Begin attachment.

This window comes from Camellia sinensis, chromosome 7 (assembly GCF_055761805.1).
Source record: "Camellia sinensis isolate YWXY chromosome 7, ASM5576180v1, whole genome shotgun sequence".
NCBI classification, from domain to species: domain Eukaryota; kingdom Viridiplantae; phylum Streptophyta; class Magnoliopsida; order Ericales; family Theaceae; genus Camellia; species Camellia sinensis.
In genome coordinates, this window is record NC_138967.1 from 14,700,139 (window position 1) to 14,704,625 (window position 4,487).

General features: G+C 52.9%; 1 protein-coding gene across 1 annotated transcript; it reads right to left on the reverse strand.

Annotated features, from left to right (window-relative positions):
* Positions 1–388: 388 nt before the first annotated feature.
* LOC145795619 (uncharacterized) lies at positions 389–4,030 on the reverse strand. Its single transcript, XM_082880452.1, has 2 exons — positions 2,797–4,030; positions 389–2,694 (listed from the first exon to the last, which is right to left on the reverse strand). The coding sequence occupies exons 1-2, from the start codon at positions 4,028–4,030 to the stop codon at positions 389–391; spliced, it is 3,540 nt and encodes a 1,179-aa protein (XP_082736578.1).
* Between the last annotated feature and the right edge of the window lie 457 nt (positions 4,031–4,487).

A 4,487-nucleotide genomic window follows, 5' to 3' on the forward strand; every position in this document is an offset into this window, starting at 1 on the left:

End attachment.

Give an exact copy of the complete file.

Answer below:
This window comes from Camellia sinensis, chromosome 7 (assembly GCF_055761805.1).
Source record: "Camellia sinensis isolate YWXY chromosome 7, ASM5576180v1, whole genome shotgun sequence".
NCBI classification, from domain to species: domain Eukaryota; kingdom Viridiplantae; phylum Streptophyta; class Magnoliopsida; order Ericales; family Theaceae; genus Camellia; species Camellia sinensis.
In genome coordinates, this window is record NC_138967.1 from 14,700,139 (window position 1) to 14,704,625 (window position 4,487).

General features: G+C 52.9%; 1 protein-coding gene across 1 annotated transcript; it reads right to left on the reverse strand.

Annotated features, from left to right (window-relative positions):
* Positions 1–388: 388 nt before the first annotated feature.
* LOC145795619 (uncharacterized) lies at positions 389–4,030 on the reverse strand. Its single transcript, XM_082880452.1, has 2 exons — positions 2,797–4,030; positions 389–2,694 (listed from the first exon to the last, which is right to left on the reverse strand). The coding sequence occupies exons 1-2, from the start codon at positions 4,028–4,030 to the stop codon at positions 389–391; spliced, it is 3,540 nt and encodes a 1,179-aa protein (XP_082736578.1).
* Between the last annotated feature and the right edge of the window lie 457 nt (positions 4,031–4,487).

A 4,487-nucleotide genomic window follows, 5' to 3' on the forward strand; every position in this document is an offset into this window, starting at 1 on the left: